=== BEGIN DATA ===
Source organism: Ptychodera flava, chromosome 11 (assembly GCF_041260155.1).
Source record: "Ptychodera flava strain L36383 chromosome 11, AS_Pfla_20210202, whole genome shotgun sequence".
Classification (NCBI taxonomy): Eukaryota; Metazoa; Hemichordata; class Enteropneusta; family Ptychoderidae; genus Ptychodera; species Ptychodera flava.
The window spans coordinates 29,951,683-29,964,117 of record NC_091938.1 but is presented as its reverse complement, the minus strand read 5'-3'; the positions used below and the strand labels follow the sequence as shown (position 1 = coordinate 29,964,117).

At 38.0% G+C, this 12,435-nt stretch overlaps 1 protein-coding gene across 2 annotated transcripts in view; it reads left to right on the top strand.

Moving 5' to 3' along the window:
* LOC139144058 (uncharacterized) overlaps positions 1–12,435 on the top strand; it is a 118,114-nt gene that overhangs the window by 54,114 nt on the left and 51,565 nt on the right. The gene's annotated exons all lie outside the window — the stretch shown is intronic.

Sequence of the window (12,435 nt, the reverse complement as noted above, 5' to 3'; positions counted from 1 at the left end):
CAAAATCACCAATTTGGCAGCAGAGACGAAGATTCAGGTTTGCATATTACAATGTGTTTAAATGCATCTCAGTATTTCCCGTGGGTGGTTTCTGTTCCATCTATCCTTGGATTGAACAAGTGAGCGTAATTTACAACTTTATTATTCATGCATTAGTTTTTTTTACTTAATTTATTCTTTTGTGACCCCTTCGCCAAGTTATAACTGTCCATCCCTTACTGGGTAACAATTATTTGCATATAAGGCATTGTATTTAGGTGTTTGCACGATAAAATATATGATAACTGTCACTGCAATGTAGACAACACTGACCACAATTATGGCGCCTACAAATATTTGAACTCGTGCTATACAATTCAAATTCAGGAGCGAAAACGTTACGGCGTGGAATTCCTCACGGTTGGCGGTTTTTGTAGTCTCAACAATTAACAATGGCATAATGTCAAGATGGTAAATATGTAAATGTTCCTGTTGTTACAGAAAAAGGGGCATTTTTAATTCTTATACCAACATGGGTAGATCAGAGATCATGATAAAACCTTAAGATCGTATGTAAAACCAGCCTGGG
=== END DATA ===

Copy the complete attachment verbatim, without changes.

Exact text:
Source organism: Ptychodera flava, chromosome 11 (assembly GCF_041260155.1).
Source record: "Ptychodera flava strain L36383 chromosome 11, AS_Pfla_20210202, whole genome shotgun sequence".
Classification (NCBI taxonomy): Eukaryota; Metazoa; Hemichordata; class Enteropneusta; family Ptychoderidae; genus Ptychodera; species Ptychodera flava.
The window spans coordinates 29,951,683-29,964,117 of record NC_091938.1 but is presented as its reverse complement, the minus strand read 5'-3'; the positions used below and the strand labels follow the sequence as shown (position 1 = coordinate 29,964,117).

At 38.0% G+C, this 12,435-nt stretch overlaps 1 protein-coding gene across 2 annotated transcripts in view; it reads left to right on the top strand.

Moving 5' to 3' along the window:
* LOC139144058 (uncharacterized) overlaps positions 1–12,435 on the top strand; it is a 118,114-nt gene that overhangs the window by 54,114 nt on the left and 51,565 nt on the right. The gene's annotated exons all lie outside the window — the stretch shown is intronic.

Sequence of the window (12,435 nt, the reverse complement as noted above, 5' to 3'; positions counted from 1 at the left end):
CAAAATCACCAATTTGGCAGCAGAGACGAAGATTCAGGTTTGCATATTACAATGTGTTTAAATGCATCTCAGTATTTCCCGTGGGTGGTTTCTGTTCCATCTATCCTTGGATTGAACAAGTGAGCGTAATTTACAACTTTATTATTCATGCATTAGTTTTTTTTACTTAATTTATTCTTTTGTGACCCCTTCGCCAAGTTATAACTGTCCATCCCTTACTGGGTAACAATTATTTGCATATAAGGCATTGTATTTAGGTGTTTGCACGATAAAATATATGATAACTGTCACTGCAATGTAGACAACACTGACCACAATTATGGCGCCTACAAATATTTGAACTCGTGCTATACAATTCAAATTCAGGAGCGAAAACGTTACGGCGTGGAATTCCTCACGGTTGGCGGTTTTTGTAGTCTCAACAATTAACAATGGCATAATGTCAAGATGGTAAATATGTAAATGTTCCTGTTGTTACAGAAAAAGGGGCATTTTTAATTCTTATACCAACATGGGTAGATCAGAGATCATGATAAAACCTTAAGATCGTATGTAAAACCAGCCTGGG